Researchers have developed electronic artificial skin that reacts to pain just like real skin

The prototype developed by researchers at RMIT in Australia is capable of electronically replicating the way human skin senses pain such as touch, pain and heat. It would also provide “near-instant” feedback if pressure and temperatures hit levels that would cause a person to respond in shock. this could lead to better prosthetics and non-invasive skin grafts.

Lead researcher Professor Madhu Bhaskaran said the pain-sensing prototype was a significant advance towards next-generation biomedical technologies and intelligent robotics.

“Skin is our body’s largest sensory organ, with complex features designed to send rapid-fire warning signals when anything hurts,” Bhaskaran said. “We’re sensing things all the time through the skin but our pain response only kicks in at a certain point, like when we touch something too hot or too sharp. No electronic technologies have been able to realistically mimic that very human feeling of pain – until now. Our artificial skin reacts instantly when pressure, heat or cold reach a painful threshold. It’s a critical step forward in the future development of the sophisticated feedback systems that we need to deliver truly smart prosthetics and intelligent robotics.”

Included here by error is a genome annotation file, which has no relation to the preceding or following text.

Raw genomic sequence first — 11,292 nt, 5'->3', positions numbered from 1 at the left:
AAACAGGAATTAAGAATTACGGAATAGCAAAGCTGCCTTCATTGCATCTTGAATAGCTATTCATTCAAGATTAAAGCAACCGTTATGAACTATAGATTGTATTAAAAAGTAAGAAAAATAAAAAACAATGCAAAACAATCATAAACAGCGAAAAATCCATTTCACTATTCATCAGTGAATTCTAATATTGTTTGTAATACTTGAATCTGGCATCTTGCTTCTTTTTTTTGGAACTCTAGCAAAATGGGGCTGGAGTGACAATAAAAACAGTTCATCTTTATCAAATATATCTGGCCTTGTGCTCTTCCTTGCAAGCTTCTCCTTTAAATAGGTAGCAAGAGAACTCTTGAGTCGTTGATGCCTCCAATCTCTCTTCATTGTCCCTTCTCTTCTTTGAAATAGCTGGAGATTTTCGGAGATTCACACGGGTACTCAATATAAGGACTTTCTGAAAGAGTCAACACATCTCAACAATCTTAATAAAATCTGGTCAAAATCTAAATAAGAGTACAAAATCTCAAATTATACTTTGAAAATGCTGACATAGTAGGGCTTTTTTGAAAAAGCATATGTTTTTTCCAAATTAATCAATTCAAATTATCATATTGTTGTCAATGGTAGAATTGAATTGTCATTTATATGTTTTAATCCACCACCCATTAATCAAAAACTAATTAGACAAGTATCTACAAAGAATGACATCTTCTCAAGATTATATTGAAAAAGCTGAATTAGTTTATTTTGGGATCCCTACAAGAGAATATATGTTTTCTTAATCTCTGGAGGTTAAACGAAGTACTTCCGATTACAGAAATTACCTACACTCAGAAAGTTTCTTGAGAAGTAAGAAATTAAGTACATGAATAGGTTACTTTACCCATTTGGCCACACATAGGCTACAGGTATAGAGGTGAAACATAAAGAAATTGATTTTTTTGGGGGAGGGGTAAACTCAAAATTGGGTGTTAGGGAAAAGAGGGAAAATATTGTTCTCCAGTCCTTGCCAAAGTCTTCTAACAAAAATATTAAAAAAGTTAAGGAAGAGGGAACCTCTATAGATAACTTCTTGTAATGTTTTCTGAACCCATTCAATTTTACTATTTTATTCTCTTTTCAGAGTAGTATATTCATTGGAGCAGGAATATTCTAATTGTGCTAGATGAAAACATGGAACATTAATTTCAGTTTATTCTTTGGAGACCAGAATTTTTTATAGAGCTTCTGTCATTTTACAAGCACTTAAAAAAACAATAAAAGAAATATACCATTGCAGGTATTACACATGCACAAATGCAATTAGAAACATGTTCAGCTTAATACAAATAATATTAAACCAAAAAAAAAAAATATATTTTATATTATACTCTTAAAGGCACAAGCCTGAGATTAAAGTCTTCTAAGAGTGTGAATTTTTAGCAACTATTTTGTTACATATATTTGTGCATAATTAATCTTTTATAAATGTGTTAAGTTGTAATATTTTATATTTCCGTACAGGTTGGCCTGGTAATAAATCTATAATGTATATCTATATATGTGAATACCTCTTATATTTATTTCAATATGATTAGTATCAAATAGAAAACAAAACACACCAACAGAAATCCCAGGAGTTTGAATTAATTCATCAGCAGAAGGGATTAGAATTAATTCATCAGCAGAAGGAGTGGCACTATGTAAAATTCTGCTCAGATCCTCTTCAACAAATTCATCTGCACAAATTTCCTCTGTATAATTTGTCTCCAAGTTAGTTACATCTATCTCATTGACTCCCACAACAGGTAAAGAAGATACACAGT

To create an electronic skin requires a combination of three technologies:

  • Stretchable electronics: combining oxide materials with biocompatible silicone to deliver transparent, unbreakable and wearable electronics as thin as a sticker.


  • Temperature-reactive coatings: self-modifying coatings 1,000 times thinner than a human hair based on a material that transforms in response to heat.


  • Brain-mimicking memory: electronic memory cells that imitate the way the brain uses long-term memory to recall and retain previous information.

The design mimics the neurons, neural pathways and receptors that guide human senses and uses extremely thin electronics (oxides and biocompatible silicone) with pressure sensing, temperature-reactive coatings and brain like memory cells.

The potential implementation of this technology could enable those with prosthetics to have the ability to sense and pain touch in the near-future.